Berlin / Oldenburg (dpa) - A dreary, rainy autumn evening, the streets in Berlin-Mitte: swept largely empty. A group of psychologists and psychiatrists do not seem to care about this weather.
In the best of moods, they always and repeatedly sang passages from Joe Dassin's 60s hit "Aux Champs Elysées". It's Monday night and rehearsal of a very special choir: the "Singing Shrinks" or also: the "Singing Soul Plumber".
"We are the only choir in the world consisting of psychiatrists, psychologists and neurologists," says founder Mazda Adli on the verge of rehearsal in an old lecture hall ruin on the Charité site. Certainly? "At least nobody has ever contradicted me," assures the 49-year-old psychiatrist. Although there are numerous medical ensembles - such as the World Doctors Orchestra - but a chorus of people who "treat the brain" - that is unique.
For 18 years, the plumbers have been singing together, led by three professionals. The group performs at jubilee celebrations or even at congresses. The repertoire: a genre mix with songs from the Weimar Republic to pop songs by Coldplay. The troupe mostly occurs in the Berlin-Brandenburg region. After all, "When we travel, senior physicians are also missing in many hospitals in Berlin," says Adli.
The hobby singers are not at all interested in the big tours. For many, singing is above all one thing: coping with stress. Because they are dealing with people in exceptional situations. With patients who suffer from schizophrenia, depression or anxiety disorders. Or people who are in serious psychological crisis. In addition, there are research, administrative tasks and discussions with relatives, offices, police and colleagues.
«I have to clear many mental fires in my profession. It's important to know how to provide effective recovery, "says stress researcher Adli. «Singing is healthy for body and soul. It relaxes and relaxes the muscles, the stress hormones level up and positive emotions are activated ». He could still be so stressed and stressed: "As soon as I sing in the choir, everything is forgotten," he says.
Researchers have discovered that when singing in chorus oxytocin, the so-called cuddly hormone, as well as the classic happiness hormones, endorphins, are released. In addition, when singing immunoglobulin is formed - that is: singing strengthens the body's defenses.
For Tom Bschor, one of the leading German depression researchers, singing is in the choir "Burnout-Prohylaxe". "You find your middle. If an appointment fails for me, I'm missing something, "says the head physician of the psychiatric department in the Schlosspark-Klinik Charlottenburg. The choir is also a great community. "We are friends and also exchange our professional lives," said Bschor, who has been involved from the beginning.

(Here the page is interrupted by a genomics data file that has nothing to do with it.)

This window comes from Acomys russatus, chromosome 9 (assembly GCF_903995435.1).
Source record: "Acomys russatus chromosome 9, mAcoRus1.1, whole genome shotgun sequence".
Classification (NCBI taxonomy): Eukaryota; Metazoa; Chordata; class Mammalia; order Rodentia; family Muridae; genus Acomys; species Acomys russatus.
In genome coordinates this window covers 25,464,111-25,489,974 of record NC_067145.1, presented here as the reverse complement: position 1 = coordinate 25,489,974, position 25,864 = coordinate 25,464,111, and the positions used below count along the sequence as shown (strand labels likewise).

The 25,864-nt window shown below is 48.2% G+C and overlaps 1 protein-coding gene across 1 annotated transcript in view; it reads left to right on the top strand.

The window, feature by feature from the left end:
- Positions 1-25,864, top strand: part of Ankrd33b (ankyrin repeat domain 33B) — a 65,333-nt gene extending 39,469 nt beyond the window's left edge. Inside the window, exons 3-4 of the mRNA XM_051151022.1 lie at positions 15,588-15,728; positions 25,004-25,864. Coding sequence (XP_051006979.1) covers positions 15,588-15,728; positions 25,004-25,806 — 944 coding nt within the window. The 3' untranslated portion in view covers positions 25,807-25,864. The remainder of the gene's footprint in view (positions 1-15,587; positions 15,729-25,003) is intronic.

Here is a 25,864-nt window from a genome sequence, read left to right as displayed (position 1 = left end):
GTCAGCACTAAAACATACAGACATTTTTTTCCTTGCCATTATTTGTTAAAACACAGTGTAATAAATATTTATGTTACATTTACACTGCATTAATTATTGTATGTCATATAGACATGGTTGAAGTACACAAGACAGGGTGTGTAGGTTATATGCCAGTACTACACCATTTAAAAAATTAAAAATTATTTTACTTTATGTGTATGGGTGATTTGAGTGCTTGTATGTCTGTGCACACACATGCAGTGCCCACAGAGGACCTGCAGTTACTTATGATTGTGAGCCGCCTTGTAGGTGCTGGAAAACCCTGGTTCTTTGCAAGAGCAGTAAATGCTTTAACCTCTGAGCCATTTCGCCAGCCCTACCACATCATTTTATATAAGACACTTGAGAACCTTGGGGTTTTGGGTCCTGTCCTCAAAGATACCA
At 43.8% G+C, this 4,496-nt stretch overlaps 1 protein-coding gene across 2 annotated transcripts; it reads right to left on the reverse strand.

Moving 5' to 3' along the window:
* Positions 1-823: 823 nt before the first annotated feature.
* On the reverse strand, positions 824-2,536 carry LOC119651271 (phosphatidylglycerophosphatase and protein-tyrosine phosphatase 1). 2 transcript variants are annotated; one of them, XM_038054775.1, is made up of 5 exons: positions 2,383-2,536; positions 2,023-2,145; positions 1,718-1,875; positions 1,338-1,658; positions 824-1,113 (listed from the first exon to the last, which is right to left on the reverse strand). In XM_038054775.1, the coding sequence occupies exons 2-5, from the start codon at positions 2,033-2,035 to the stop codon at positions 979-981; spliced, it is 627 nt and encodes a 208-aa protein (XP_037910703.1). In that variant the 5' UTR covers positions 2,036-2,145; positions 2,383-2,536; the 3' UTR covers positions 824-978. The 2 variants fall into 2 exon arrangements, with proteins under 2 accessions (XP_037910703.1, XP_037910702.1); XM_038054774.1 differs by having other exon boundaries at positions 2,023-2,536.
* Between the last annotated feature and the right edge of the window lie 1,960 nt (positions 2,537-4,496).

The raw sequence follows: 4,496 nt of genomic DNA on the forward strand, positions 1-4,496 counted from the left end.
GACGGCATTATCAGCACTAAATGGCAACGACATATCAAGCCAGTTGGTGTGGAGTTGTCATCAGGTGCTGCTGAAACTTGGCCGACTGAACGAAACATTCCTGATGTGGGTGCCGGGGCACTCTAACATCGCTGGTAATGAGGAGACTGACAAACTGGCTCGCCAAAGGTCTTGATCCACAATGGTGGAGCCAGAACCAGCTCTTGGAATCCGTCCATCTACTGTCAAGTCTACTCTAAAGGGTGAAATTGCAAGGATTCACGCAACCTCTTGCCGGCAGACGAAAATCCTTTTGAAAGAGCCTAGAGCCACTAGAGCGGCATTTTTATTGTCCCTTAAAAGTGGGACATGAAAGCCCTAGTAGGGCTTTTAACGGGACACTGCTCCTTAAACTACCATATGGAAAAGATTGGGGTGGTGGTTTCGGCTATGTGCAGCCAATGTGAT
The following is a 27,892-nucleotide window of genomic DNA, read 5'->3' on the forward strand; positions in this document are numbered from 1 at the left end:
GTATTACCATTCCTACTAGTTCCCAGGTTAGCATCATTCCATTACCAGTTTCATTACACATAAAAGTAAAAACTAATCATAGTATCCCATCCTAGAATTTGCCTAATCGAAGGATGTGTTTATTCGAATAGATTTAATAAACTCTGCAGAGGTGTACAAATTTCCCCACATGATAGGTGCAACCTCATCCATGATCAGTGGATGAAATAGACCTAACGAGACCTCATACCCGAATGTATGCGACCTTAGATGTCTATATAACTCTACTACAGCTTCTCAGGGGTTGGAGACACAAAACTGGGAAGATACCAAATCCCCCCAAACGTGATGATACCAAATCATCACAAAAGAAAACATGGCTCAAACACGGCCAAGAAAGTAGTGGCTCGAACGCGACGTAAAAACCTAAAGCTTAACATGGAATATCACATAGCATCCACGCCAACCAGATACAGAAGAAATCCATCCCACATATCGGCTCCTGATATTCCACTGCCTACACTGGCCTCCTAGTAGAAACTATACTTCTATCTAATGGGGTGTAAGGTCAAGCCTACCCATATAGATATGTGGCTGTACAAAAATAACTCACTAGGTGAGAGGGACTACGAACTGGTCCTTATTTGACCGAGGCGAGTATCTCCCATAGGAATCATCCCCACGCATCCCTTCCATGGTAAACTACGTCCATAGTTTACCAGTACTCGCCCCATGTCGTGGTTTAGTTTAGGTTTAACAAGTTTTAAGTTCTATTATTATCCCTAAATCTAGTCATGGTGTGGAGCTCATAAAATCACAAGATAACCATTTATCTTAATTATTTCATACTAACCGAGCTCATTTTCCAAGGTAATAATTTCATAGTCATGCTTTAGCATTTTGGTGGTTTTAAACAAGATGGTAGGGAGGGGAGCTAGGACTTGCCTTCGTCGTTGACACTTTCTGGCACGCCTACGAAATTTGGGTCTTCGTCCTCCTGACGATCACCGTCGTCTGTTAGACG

The musicologist and author Gunter Kreutz («Why singing makes happy») confirms these experiences. «Singing is psychologically very good. There are endless reports that singers feel refreshed, strengthened and relaxed after a choir rehearsal, "says the professor at the University of Oldenburg. For about 20 years lay choirs have been increasingly in the interest of science. Studies have also shown that singing in the choir is also a meditative experience. "You come to yourself and become more attentive in dealing with yourself and the environment," says Kreutz.
Exact numbers on how many people sing in choirs, there is not, according to the German Choral Association. The number of affiliated choirs is around 60,000. In addition, there would be company choirs, school choirs and choirs of the independent scene, whose numbers were nowhere systematically recorded, says spokeswoman Nicole Eisinger. "From our experience and observations, however, this is precisely an area that is receiving increasing attention", says Eisinger with regard to the latter. "In addition, the completely informal sing-along formats such as the" I-don't-sing-choir "from Berlin, the Rudelsingen or big sing-along stadium events are booming", adds Eisinger.
The Berlin choirmaster Sven Ratzel looks after six ensembles, including the "Seelenklempner". "Every choir is special, when a group has such an identity, that's fine," he says, referring to the collective professional background of the Singing Shrinks.
The psychiatric choir has its origins in the adoption of a clinic director, for whom Adli and colleagues sang a serenade 18 years ago. "It was so much fun that we continued," says Adli. The rehearsal date was not chosen randomly. «The assembly is particularly stressful in everyday clinical routine. Now you do not have Sunday blues any more, because on Monday is choir rehearsal. »